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CLC reexamines its purpose, duty

Mary Kate Malone | Tuesday, January 31, 2006

With half of the academic year behind them, members of the Campus Life Council (CLC) examined the purpose and scope of their existence at Monday’s meeting – the first since Christmas break.

Following a procedural roadblock on a recent CLC resolution, student body president Dave Baron asked members to discuss “where our initiatives are being directed.”

The resolution that spurred the discussion was one endorsing a Student Senate initiative calling for the creation of a committee that would address diversity in the Notre Dame curricula.

Because the new committee would be under the office of the Provost, the CLC sent their resolution – which endorsed the Senate’s proposal – to both Vice President of Academic Affairs Father Mark Poorman and University Provost Tom Burish. But Poorman wrote back days later saying he was unable to take action, since the resolution went against CLC by-laws.

“I want to remind you that the CLC by-laws state that ‘recommendations shall be made directly to the vice president for student affairs’ … Because of the procedural difficulty, I am unable to take action …” Poorman wrote in a Dec. 9 letter to the Council.

But Baron said he wasn’t worried about the roadblock, since the CLC’s resolution was mainly an endorsement and could be remedied rather easily. Instead, he wanted to use the confusion to discuss CLC’s role in academic affairs.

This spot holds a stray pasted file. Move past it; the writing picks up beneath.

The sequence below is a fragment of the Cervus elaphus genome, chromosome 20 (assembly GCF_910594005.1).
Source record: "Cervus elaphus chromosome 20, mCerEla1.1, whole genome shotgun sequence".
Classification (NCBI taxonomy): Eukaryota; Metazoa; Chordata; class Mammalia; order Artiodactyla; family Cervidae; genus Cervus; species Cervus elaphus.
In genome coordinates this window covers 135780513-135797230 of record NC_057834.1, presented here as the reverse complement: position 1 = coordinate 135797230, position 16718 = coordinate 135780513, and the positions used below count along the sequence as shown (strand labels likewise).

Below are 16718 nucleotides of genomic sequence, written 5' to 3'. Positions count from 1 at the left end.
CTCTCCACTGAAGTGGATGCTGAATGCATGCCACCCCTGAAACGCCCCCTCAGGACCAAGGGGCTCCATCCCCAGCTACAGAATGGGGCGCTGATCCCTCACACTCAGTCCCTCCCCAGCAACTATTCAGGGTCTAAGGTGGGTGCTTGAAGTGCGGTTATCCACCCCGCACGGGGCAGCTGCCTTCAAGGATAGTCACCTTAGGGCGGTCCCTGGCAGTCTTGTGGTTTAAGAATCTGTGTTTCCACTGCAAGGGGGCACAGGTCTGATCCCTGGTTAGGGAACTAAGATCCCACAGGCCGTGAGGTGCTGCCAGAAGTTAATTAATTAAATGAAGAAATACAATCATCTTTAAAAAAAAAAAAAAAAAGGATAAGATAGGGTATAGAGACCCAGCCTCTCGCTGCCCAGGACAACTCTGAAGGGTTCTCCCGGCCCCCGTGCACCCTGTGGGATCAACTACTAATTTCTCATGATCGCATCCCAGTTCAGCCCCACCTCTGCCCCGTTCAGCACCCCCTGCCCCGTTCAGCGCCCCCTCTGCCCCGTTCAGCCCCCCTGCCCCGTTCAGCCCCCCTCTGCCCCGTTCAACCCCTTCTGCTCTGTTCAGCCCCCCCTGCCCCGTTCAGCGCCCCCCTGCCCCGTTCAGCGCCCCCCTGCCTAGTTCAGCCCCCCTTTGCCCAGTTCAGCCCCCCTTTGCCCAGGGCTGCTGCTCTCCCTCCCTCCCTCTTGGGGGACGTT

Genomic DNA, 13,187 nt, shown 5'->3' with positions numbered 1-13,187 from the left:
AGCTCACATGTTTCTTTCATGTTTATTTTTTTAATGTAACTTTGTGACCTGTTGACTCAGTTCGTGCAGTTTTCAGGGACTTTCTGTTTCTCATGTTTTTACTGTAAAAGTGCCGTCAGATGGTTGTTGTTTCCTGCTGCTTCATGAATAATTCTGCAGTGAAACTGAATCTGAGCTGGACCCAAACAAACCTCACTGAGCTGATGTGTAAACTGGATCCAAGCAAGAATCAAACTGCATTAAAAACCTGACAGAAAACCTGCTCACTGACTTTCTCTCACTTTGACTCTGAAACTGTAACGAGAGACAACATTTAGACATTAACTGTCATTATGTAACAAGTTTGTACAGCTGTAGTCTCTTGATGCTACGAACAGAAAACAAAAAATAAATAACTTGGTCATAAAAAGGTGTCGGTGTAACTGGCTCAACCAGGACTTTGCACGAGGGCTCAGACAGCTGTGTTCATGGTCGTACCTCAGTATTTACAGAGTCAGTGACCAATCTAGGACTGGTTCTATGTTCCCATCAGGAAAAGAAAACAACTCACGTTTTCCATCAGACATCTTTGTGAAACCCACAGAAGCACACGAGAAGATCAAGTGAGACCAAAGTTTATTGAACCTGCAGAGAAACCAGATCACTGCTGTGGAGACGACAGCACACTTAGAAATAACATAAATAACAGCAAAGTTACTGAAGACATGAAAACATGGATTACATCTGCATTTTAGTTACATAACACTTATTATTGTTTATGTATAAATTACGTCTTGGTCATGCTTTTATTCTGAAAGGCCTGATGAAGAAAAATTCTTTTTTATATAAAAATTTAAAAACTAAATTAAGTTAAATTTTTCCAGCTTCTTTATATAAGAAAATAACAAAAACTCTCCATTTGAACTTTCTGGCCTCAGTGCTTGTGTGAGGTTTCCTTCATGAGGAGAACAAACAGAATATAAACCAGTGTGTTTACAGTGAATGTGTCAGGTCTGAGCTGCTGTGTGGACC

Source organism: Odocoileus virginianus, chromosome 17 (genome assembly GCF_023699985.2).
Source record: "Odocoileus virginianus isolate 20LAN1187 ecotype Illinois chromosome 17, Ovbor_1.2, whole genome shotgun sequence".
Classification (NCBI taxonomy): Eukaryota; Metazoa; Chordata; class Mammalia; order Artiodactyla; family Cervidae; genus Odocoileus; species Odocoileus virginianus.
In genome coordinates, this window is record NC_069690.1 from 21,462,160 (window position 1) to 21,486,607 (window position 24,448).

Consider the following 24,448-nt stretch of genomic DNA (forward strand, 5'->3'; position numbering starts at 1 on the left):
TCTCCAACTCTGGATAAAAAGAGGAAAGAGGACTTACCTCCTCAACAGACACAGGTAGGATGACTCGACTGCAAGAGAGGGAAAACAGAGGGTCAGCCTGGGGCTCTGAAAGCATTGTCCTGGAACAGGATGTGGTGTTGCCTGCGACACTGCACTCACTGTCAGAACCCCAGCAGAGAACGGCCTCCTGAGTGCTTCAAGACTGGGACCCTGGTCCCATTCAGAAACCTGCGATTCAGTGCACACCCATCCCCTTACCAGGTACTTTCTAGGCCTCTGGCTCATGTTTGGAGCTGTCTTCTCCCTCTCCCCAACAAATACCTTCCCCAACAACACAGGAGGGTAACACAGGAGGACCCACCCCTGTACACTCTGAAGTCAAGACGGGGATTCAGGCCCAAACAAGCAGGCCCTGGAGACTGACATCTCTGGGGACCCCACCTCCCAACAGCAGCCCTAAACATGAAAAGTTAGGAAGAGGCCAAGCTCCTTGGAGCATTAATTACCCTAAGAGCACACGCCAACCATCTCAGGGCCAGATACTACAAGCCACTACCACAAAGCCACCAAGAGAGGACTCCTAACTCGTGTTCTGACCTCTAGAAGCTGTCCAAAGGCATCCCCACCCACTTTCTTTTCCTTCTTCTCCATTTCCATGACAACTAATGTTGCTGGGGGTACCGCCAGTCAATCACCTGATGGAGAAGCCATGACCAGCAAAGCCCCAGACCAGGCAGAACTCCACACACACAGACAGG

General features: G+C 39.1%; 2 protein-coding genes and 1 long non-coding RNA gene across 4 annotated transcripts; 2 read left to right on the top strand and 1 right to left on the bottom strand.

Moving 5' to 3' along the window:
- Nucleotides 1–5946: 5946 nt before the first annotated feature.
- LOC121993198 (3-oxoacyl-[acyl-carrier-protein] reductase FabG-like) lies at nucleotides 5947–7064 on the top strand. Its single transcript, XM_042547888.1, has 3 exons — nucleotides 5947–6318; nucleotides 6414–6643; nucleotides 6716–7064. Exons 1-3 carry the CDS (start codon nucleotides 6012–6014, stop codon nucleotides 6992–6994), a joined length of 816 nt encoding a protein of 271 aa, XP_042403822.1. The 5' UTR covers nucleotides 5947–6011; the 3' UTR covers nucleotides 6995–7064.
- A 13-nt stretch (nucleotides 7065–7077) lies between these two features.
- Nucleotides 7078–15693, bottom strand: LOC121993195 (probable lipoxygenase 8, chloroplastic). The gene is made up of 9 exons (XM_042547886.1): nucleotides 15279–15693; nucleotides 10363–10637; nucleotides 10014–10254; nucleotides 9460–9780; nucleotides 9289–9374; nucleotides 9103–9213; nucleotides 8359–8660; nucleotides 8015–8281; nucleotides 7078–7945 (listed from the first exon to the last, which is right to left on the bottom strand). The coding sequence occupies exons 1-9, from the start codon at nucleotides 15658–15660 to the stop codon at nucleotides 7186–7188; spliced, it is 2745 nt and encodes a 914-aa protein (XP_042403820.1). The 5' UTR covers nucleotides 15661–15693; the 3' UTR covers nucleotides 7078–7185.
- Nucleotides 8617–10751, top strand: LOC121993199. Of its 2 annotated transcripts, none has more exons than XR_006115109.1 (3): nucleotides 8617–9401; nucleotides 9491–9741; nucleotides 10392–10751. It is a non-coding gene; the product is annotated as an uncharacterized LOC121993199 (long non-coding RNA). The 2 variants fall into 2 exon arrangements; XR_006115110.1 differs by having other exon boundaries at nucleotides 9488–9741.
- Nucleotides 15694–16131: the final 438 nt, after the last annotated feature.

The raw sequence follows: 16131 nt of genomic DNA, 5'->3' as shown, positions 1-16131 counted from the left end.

Carroll Hall rector Father Jim Lewis said the council should not spend too much energy on issues that go beyond the purview of the CLC, like academic affairs.

“This seems to be a concern that comes up every year … I don’t think we need to address every important issue that comes up on campus,” Meyer said. “We would be serving the University better if we focus on student affairs.”

Welsh Family Hall rector Candace Carson encouraged members of the group to act individually about issues they care about that stretch beyond the scope of the CLC.

“Sometimes the weight of an individual is as strong as the weight of the group. As long as it’s the proper venue … we’re all on different things and we can work that way to achieve the ends we want.”

History professor Gail Bederman questioned and then clarified the purpose of the council.

“It’s specifically set up for all these people to talk to Father Poorman, and that’s what we’re here to do – to be the eyes and ears [on campus] and talk to Father Poorman … It’s a unique position.”

She said she could not think of any other student government groups that are so tightly tied with one University official.

That strict union, though, prohibits the Council from speaking directly with any other administration members. Instead, it must ask Poorman to do so on their behalf.

Lewis said it can be frustrating to put energy into a resolution, only to be told that the issue can’t be taken on, but student affairs representative David Moss reminded members that the CLC has the inside-track into academic affairs and that its role is to give Poorman the “pulse of the campus in all areas.”

“So often in institutions you may have an idea you want to turn up the flagpole, and you get no response,” Moss said. “Whereas with this body, at least we know we have the attention of the vice president of student affairs, and he’s ready to respond to us.”

Baron asked the CLC task force on student voice and input to examine what university committees – if any – addresses academic affairs with the voices of both students and faculty.

The task force on social concerns and the task force on campus grounds and structures had no new news to report.